Wendy Reid is a new name for me.  She is a composer who works with nature sounds.  I did buy her CD entitled “Tree Music” which features 5 of her Tree Pieces with various combinations of violin, percussion, piano, mandolin, oboe and Don Buchla on “thunder” interacting with nature sounds.  For her OM performance she will be sharing the stage with a parrot.  Yes, it does sound like a Monty Python sketch, but this promises to be interesting if not revelatory.  Her work is clearly concerned with the sounds of nature and is at least distantly related to the work of Pauline Oliveros whose album ‘Troglodyte’s Delight’ involves musicians responding to the sounds of water in a limestone cave.

John Schott is another name with which I am not familiar.  But lack of familiarity spells adventure in this series of concerts.  A quick internet search reveals that he is a Berkeley based composer, guitar player and banjo player.  His web site is a blog which reveals his interest in a wide range of musical styles and literary interests.  He lists 8 CDs which feature his work.  He also lists his “compositions in the classical grain”.  It’s anyone’s guess as to what he will present at Other Minds but if the preceding artists are any indication it will be unique and interesting.

All in all this promises to be a very exciting event with the ‘revelatory’ music which Other Minds uses as a tag line in their publicity materials. I won’t miss it and neither should you.

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Alvin Curran at 75, Experimentalism with an Ethnic and Social Conscience


English: The American composer Alvin Curran pl...

English: The American composer Alvin Curran playing the shofar in his composition “Shofar 3,” for shofar and live electronics (2007). Photo taken at a concert of Curran’s music in Warner Concert Hall, Oberlin Conservatory of Music, Oberlin College, Oberlin, Ohio, United States. (Photo credit: Wikipedia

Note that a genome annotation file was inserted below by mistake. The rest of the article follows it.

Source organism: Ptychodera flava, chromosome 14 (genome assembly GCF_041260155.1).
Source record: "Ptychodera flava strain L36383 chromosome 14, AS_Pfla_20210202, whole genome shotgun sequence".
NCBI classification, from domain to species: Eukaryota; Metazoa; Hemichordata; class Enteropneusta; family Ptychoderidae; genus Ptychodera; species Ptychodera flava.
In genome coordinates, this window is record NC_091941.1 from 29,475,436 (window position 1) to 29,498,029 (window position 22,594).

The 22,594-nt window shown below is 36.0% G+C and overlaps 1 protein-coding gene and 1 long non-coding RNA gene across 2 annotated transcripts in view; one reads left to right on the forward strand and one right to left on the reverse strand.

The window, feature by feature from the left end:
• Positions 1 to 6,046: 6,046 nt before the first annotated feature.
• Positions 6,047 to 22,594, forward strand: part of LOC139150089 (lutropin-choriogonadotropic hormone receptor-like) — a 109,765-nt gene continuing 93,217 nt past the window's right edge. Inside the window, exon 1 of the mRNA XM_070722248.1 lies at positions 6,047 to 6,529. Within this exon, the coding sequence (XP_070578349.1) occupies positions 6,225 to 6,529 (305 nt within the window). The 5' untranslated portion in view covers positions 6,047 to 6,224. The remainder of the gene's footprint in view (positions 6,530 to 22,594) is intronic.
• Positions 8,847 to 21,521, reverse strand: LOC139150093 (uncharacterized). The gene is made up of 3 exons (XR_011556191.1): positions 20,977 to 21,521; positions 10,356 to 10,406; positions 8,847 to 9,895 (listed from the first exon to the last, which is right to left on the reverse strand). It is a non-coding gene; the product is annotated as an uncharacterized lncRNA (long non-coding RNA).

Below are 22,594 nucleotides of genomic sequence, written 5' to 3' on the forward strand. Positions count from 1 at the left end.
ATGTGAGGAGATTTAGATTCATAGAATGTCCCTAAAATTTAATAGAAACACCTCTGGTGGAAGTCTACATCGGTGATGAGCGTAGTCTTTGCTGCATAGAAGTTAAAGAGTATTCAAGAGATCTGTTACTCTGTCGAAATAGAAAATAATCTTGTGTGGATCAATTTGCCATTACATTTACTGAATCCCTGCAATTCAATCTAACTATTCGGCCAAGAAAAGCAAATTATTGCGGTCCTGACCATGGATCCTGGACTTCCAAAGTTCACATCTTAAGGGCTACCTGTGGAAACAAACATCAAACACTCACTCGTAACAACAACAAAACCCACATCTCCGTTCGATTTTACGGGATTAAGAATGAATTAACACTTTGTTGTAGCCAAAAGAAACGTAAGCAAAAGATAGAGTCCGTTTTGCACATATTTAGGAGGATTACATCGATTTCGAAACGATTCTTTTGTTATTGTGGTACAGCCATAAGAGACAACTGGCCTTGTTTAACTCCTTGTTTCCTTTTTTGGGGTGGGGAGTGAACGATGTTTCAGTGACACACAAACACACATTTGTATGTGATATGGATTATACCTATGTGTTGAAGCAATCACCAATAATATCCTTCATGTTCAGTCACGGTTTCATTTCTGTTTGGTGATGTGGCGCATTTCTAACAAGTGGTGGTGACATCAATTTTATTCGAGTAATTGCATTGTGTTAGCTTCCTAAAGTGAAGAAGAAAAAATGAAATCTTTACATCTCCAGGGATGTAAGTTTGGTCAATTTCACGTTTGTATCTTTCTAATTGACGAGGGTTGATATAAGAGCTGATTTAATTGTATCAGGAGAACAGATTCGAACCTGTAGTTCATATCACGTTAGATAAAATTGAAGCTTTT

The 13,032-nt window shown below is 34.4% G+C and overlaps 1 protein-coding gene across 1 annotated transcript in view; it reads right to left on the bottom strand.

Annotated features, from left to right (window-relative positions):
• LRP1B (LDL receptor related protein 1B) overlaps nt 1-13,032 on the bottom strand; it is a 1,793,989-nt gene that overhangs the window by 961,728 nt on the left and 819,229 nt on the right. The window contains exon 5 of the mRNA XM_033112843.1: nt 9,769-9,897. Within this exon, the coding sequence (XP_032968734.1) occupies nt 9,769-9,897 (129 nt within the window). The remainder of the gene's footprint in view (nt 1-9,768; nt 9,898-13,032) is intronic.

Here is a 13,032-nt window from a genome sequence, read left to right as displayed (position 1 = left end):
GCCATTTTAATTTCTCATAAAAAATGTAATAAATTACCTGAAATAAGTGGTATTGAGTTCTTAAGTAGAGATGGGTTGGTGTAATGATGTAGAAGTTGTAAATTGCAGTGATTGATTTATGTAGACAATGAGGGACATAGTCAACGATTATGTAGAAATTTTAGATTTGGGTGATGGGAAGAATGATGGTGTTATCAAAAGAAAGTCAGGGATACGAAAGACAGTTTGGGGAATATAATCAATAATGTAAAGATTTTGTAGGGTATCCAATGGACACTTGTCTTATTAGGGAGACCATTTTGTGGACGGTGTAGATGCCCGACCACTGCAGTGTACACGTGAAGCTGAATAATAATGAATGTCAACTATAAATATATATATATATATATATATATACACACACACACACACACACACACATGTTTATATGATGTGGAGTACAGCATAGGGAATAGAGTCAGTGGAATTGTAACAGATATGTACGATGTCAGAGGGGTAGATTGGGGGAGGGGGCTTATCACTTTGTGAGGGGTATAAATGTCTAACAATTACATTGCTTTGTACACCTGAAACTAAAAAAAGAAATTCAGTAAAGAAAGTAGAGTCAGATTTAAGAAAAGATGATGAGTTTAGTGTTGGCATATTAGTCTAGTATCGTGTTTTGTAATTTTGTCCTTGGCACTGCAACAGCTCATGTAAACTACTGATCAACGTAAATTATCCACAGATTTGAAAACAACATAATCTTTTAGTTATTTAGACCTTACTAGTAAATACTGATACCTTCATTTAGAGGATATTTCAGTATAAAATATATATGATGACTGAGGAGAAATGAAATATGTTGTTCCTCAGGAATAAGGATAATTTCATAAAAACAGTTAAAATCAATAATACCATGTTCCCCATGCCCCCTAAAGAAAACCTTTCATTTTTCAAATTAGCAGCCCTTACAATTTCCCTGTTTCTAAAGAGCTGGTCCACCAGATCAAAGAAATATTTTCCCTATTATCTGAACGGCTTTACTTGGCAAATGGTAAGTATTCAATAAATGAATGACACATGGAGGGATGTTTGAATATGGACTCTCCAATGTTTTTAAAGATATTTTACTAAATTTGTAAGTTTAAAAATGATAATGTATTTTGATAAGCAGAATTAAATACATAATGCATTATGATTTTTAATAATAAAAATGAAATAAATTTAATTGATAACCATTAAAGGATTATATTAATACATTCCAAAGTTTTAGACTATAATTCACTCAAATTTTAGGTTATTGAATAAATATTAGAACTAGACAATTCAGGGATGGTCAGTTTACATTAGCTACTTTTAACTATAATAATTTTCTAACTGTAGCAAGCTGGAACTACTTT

Alvin Curran (1938- ) is an American composer currently living and teaching in Rome whose career began as an expatriate artist working with the cutting edge improv electronics group Musica Elletronica Viva (MEV) in 1966. He turns 75 on December 13, 2013.

Curran was born in Providence, Rhode Island.  His father was a musician in a dance band and he learned to play piano and trombone early on.  He was exposed to big band music, jazz, traditional Jewish music and western classical music during his formative years.  Following his father’s example he also played in dance bands during boat crossings of the Atlantic.  He earned a B.A. in music from Brown University in 1960 where he studied composition with Ron Nelson.  He went on to complete his M.M. at Yale in 1963 were he studied with Elliott Carter and Mel Powell.

A 1964 Ford Foundation grant allowed him to go study in Darmstadt where he met the likes of Stravinsky, Xenakis, Berio, Yuji Takahashi, Andriessen, Remo Remotti, and above all Frederic Rzewski.  He joined with Rzewski,  Richard Teitelbaum and Allan Bryant, all fellow expatriate American musician/composers, with whom he formed the legendary ‘Musica Elettronica Viva‘ or MEV.  This was in early 1966 where their use of largely home made electronics in their improvisational ensemble live performances preceded the days of easily obtainable and operated electronic musical instruments. That wouldn’t begin to happen until about 1964 when Don Buchla, in collaboration with Ramon Sender, Morton Subotnick and the San Franciso Tape Music Center created the first modular instrument, the “music easel” later known as the ‘Buchla Box’ and Robert Moog on the east coast developed the “Moog” synthesizer.  Curran crossed paths with many of these people during his tenure teaching (1999-2006) at Mills College in Oakland where the San Francisco Tape Music Center had been integrated into the Mills Center for Contemporary Music.